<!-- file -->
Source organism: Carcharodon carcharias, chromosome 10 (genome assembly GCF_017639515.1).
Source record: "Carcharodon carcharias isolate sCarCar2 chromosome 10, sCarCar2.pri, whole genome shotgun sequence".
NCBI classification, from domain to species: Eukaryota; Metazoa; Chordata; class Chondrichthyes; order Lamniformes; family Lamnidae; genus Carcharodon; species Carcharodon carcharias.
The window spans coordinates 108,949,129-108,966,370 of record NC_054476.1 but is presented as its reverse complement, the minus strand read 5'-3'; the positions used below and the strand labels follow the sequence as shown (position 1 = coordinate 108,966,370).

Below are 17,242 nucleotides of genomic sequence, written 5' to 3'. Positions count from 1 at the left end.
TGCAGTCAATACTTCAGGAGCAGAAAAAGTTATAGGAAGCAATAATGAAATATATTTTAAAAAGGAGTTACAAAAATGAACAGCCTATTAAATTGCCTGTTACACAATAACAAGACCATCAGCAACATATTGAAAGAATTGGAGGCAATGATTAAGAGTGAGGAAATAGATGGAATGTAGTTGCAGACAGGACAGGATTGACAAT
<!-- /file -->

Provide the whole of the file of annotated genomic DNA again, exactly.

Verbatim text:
Source organism: Carcharodon carcharias, chromosome 10 (genome assembly GCF_017639515.1).
Source record: "Carcharodon carcharias isolate sCarCar2 chromosome 10, sCarCar2.pri, whole genome shotgun sequence".
NCBI classification, from domain to species: Eukaryota; Metazoa; Chordata; class Chondrichthyes; order Lamniformes; family Lamnidae; genus Carcharodon; species Carcharodon carcharias.
The window spans coordinates 108,949,129-108,966,370 of record NC_054476.1 but is presented as its reverse complement, the minus strand read 5'-3'; the positions used below and the strand labels follow the sequence as shown (position 1 = coordinate 108,966,370).

Below are 17,242 nucleotides of genomic sequence, written 5' to 3'. Positions count from 1 at the left end.
TGCAGTCAATACTTCAGGAGCAGAAAAAGTTATAGGAAGCAATAATGAAATATATTTTAAAAAGGAGTTACAAAAATGAACAGCCTATTAAATTGCCTGTTACACAATAACAAGACCATCAGCAACATATTGAAAGAATTGGAGGCAATGATTAAGAGTGAGGAAATAGATGGAATGTAGTTGCAGACAGGACAGGATTGACAAT